The material liberation has liberated our spirits and has allowed us to live more fulfilling lives than before. So, I don’t want to hear the “money can’t give you happiness” thing. If this doesn’t make you happy — that people are free to do these things and pursue things they love — then there ain’t no satisfying you.

Tom Woods, a senior fellow of the Mises Institute, is the author of a dozen books, most recently Real Dissent: A Libertarian Sets Fire to the Index Card of Allowable Opinion. Tom’s articles have appeared in dozens of popular and scholarly periodicals, and his books have been translated into a dozen languages. Tom hosts the Tom Woods Show, a libertarian podcast that releases a new episode every weekday. With Bob Murphy, he co-hosts Contra Krugman, a weekly podcast that refutes Paul Krugman’s New York Times column.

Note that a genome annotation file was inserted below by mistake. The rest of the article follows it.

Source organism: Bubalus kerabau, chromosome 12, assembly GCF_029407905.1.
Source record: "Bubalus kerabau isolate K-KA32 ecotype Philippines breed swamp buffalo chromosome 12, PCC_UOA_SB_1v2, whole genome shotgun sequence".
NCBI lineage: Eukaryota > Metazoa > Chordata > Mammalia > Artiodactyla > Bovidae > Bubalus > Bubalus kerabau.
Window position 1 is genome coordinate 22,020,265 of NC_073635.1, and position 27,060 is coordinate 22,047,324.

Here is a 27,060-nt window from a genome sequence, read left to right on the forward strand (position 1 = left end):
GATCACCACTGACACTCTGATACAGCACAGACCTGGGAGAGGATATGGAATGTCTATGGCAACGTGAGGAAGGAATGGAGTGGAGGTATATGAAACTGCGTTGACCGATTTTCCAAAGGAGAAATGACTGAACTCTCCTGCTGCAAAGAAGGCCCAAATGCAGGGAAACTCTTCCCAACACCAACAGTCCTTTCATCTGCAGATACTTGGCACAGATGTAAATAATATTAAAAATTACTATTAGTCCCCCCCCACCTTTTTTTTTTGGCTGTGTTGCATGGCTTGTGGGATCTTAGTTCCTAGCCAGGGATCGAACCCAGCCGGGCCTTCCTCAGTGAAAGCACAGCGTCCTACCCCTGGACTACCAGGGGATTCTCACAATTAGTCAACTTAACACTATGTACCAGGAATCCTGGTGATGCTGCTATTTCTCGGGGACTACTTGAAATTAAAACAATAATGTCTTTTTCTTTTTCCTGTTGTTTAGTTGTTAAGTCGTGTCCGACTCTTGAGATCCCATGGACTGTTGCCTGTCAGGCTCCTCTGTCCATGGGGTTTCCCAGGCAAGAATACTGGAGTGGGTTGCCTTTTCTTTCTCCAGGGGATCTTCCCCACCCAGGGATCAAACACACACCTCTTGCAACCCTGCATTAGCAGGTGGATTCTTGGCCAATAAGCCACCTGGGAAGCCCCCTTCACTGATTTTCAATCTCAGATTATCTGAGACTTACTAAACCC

This article was published on Mises.org and may be freely distributed, subject to a Creative Commons Attribution United States License, which requires that credit be given to the author.

Our Economic Malaise Is Impacting Young Workers the Most – Article by Ryan McMaken

Our Economic Malaise Is Impacting Young Workers the Most – Article by Ryan McMaken

The New Renaissance Hat
Ryan McMaken
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In the wake of the 2007-2009 recession, 78 months passed before employment returned to where it had been before the crisis. This was, by far, the longest period needed to recover from job losses in decades. The second-longest period needed to recover jobs occurred after the 2002 recession when about 50 months were needed to recover lost jobs: